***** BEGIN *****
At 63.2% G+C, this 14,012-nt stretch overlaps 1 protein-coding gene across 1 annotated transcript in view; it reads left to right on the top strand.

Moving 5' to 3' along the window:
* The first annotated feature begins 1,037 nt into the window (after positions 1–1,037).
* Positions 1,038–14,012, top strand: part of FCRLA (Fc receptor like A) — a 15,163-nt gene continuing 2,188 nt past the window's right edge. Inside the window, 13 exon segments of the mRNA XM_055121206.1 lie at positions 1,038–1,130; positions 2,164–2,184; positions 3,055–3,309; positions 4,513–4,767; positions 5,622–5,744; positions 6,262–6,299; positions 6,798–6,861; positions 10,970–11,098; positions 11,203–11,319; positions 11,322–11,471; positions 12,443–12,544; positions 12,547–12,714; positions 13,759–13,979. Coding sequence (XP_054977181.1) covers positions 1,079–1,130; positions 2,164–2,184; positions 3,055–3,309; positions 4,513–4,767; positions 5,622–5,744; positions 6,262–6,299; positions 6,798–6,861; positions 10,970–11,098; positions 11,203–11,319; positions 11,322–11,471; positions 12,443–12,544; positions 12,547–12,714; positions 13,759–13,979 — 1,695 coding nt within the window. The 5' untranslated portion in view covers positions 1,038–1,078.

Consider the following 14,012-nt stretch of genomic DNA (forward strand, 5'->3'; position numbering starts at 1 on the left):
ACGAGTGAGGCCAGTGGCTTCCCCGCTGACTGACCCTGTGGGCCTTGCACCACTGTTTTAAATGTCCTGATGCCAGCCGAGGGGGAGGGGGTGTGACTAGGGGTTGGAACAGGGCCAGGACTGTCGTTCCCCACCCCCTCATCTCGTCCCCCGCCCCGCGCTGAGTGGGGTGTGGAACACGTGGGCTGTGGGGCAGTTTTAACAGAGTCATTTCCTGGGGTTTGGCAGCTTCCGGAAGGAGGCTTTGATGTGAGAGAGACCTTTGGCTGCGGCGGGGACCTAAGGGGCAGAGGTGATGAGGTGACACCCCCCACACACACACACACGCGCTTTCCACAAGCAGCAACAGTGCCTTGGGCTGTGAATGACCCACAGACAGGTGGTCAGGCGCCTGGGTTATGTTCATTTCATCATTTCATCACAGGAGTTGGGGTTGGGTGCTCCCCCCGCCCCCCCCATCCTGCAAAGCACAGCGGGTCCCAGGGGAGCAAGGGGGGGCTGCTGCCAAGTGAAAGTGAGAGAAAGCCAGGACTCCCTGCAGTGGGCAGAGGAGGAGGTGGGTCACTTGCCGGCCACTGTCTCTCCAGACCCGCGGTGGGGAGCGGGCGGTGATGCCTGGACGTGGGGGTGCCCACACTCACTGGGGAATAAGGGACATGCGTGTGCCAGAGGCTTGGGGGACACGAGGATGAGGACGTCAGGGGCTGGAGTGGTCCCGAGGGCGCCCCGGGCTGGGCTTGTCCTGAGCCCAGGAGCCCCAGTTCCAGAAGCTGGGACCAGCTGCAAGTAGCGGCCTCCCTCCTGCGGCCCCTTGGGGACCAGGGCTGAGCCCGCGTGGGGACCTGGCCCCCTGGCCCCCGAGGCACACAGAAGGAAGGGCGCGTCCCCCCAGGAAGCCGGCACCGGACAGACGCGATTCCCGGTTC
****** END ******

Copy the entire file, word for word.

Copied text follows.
At 63.2% G+C, this 14,012-nt stretch overlaps 1 protein-coding gene across 1 annotated transcript in view; it reads left to right on the top strand.

Moving 5' to 3' along the window:
* The first annotated feature begins 1,037 nt into the window (after positions 1–1,037).
* Positions 1,038–14,012, top strand: part of FCRLA (Fc receptor like A) — a 15,163-nt gene continuing 2,188 nt past the window's right edge. Inside the window, 13 exon segments of the mRNA XM_055121206.1 lie at positions 1,038–1,130; positions 2,164–2,184; positions 3,055–3,309; positions 4,513–4,767; positions 5,622–5,744; positions 6,262–6,299; positions 6,798–6,861; positions 10,970–11,098; positions 11,203–11,319; positions 11,322–11,471; positions 12,443–12,544; positions 12,547–12,714; positions 13,759–13,979. Coding sequence (XP_054977181.1) covers positions 1,079–1,130; positions 2,164–2,184; positions 3,055–3,309; positions 4,513–4,767; positions 5,622–5,744; positions 6,262–6,299; positions 6,798–6,861; positions 10,970–11,098; positions 11,203–11,319; positions 11,322–11,471; positions 12,443–12,544; positions 12,547–12,714; positions 13,759–13,979 — 1,695 coding nt within the window. The 5' untranslated portion in view covers positions 1,038–1,078.

Consider the following 14,012-nt stretch of genomic DNA (forward strand, 5'->3'; position numbering starts at 1 on the left):
ACGAGTGAGGCCAGTGGCTTCCCCGCTGACTGACCCTGTGGGCCTTGCACCACTGTTTTAAATGTCCTGATGCCAGCCGAGGGGGAGGGGGTGTGACTAGGGGTTGGAACAGGGCCAGGACTGTCGTTCCCCACCCCCTCATCTCGTCCCCCGCCCCGCGCTGAGTGGGGTGTGGAACACGTGGGCTGTGGGGCAGTTTTAACAGAGTCATTTCCTGGGGTTTGGCAGCTTCCGGAAGGAGGCTTTGATGTGAGAGAGACCTTTGGCTGCGGCGGGGACCTAAGGGGCAGAGGTGATGAGGTGACACCCCCCACACACACACACACGCGCTTTCCACAAGCAGCAACAGTGCCTTGGGCTGTGAATGACCCACAGACAGGTGGTCAGGCGCCTGGGTTATGTTCATTTCATCATTTCATCACAGGAGTTGGGGTTGGGTGCTCCCCCCGCCCCCCCCATCCTGCAAAGCACAGCGGGTCCCAGGGGAGCAAGGGGGGGCTGCTGCCAAGTGAAAGTGAGAGAAAGCCAGGACTCCCTGCAGTGGGCAGAGGAGGAGGTGGGTCACTTGCCGGCCACTGTCTCTCCAGACCCGCGGTGGGGAGCGGGCGGTGATGCCTGGACGTGGGGGTGCCCACACTCACTGGGGAATAAGGGACATGCGTGTGCCAGAGGCTTGGGGGACACGAGGATGAGGACGTCAGGGGCTGGAGTGGTCCCGAGGGCGCCCCGGGCTGGGCTTGTCCTGAGCCCAGGAGCCCCAGTTCCAGAAGCTGGGACCAGCTGCAAGTAGCGGCCTCCCTCCTGCGGCCCCTTGGGGACCAGGGCTGAGCCCGCGTGGGGACCTGGCCCCCTGGCCCCCGAGGCACACAGAAGGAAGGGCGCGTCCCCCCAGGAAGCCGGCACCGGACAGACGCGATTCCCGGTTC